Varicoceles occur when the veins within the scrotum become enlarged. They usually develop around the time of puberty and are fairly common, affecting 10 to 15% of males. Usually they are asymptomatic and will not require any treatment. However, they can grow over time causing pain, testicle shrinkage and/or infertility. Up to 40% of men who struggle to conceive will discover they have varicoceles. They are even more common in men who have secondary infertility, i.e. those who experience difficulty in conceiving, having already fathered a child (or children). The prevalence in these cases is thought to be as high as 80%.
Whilst the underlying mechanism is unclear, it is thought that varicoceles form when the valves within the veins hinder the flow of blood, causing it to pool, and the veins to swell. They more frequently occur on the left hand side, where the veins are under greater pressure to pump the blood back to the heart.
Varicoceles are diagnosed via physical examination or ultrasound. When palpable, they are said to resemble a ‘bag of worms’. Approximately 20% of men who have varicoceles will struggle to conceive and, upon further testing, most of these men will also have abnormal semen. Not all cases of varicoceles will require treatment and many men remain asymptomatic throughout life. However, in some cases the condition has been found to be progressive over time and as such, doctors often treat those with a palpable mass or a testicular size discrepancy of more than 20%, with a view to reducing the risk of future fertility problems. The preferred treatment approach is to perform a microscopic inguinal or subinguinal varicocelectomy. During this procedure, the surgeon will access the area via the groin and ligate the collateral veins, redirecting blood flow, but sparing the localised arteries and lymphatics. It has a low recurrence rate and seems to correlate well with an improvement in semen quality.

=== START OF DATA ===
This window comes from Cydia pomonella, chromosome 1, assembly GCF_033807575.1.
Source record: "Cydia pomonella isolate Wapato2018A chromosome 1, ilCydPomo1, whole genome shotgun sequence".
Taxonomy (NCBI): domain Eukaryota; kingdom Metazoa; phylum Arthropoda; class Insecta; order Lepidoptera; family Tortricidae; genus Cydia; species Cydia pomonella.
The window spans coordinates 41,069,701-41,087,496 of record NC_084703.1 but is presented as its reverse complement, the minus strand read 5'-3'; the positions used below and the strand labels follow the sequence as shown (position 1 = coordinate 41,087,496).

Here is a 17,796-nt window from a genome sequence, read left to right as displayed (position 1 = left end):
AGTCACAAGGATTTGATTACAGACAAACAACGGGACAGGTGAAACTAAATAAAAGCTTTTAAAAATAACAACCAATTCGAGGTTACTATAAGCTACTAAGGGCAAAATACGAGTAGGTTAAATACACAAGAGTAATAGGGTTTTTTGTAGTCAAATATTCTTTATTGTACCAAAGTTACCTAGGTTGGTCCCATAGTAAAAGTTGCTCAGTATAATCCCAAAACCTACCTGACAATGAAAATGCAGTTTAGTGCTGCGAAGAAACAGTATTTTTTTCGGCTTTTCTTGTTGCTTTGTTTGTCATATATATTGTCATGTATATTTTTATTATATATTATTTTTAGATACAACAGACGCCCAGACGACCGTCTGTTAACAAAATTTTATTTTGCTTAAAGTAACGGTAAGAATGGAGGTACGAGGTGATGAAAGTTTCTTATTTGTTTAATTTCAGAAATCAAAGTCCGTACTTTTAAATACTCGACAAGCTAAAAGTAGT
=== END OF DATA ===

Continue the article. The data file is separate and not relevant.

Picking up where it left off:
It is concerning that a significant proportion of couples undergo Assisted Reproductive Technologies/Techniques (ART), which is financially, emotionally and physically draining, before checking for the presence of varicoceles. In fact, in one review 70% of women who underwent ART had no abnormality in their reproductive system and the only clinical sign of infertility between the couple was varicoceles in the male partner. ART was never going to be successful in these cases.
Varicoceles are common, but the good news is that their treatment is relatively straightforward and has a high success rate.
- Balasubramanian, A, et al. “An Infertile Couple's Long and Expensive Path to Varicocele Repair.” Urology, vol. 124, Feb. 2019, pp. 131–135., doi:10.1016/j.urology.2018.10.021.
- Choi, W S, and S W Kim. “Current Issues in Varicocele Management: a Review.” The World Journal of Men's Health, vol. 31, no. 1, Apr. 2013, pp. 12–20., doi:10.5534/wjmh.2013.31.1.12.
- “What Are Varicoceles?” Urology Care Foundation, www.urologyhealth.org/urologic-conditions/varicoceles.